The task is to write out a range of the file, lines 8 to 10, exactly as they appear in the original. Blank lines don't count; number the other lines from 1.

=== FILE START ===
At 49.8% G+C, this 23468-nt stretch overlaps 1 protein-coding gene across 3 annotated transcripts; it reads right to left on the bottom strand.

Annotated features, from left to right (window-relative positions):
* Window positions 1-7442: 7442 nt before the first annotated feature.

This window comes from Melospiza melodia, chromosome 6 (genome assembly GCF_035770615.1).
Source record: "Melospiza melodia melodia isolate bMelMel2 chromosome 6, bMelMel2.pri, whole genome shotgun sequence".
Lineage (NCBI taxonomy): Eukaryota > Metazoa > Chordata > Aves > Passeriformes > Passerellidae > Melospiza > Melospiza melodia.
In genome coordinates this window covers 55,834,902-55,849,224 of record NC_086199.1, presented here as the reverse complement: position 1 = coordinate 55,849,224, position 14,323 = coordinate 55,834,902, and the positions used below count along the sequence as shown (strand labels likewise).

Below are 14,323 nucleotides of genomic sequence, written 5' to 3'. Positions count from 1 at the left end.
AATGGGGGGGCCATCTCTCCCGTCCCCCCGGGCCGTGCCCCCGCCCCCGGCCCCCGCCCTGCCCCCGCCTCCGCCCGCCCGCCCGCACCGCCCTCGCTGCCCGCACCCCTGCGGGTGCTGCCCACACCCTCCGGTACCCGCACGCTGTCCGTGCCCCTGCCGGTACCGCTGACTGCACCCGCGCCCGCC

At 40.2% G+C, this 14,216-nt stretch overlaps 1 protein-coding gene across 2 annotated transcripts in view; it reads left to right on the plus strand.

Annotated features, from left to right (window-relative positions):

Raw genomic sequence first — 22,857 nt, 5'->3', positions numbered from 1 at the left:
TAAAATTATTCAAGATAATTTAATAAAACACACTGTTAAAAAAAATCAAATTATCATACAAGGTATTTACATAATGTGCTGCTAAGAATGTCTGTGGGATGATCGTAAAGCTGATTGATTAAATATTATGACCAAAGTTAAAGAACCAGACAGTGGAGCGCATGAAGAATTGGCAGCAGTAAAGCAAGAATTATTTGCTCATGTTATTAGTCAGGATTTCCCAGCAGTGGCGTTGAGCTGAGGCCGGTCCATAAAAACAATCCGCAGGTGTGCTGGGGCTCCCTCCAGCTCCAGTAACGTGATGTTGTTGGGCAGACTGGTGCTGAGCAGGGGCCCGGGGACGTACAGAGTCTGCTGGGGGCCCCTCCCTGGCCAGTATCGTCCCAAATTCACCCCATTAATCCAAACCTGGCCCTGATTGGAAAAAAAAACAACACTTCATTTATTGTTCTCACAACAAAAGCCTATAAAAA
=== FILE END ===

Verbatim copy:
Below are 14,323 nucleotides of genomic sequence, written 5' to 3'. Positions count from 1 at the left end.
AATGGGGGGGCCATCTCTCCCGTCCCCCCGGGCCGTGCCCCCGCCCCCGGCCCCCGCCCTGCCCCCGCCTCCGCCCGCCCGCCCGCACCGCCCTCGCTGCCCGCACCCCTGCGGGTGCTGCCCACACCCTCCGGTACCCGCACGCTGTCCGTGCCCCTGCCGGTACCGCTGACTGCACCCGCGCCCGCC

At 40.2% G+C, this 14,216-nt stretch overlaps 1 protein-coding gene across 2 annotated transcripts in view; it reads left to right on the plus strand.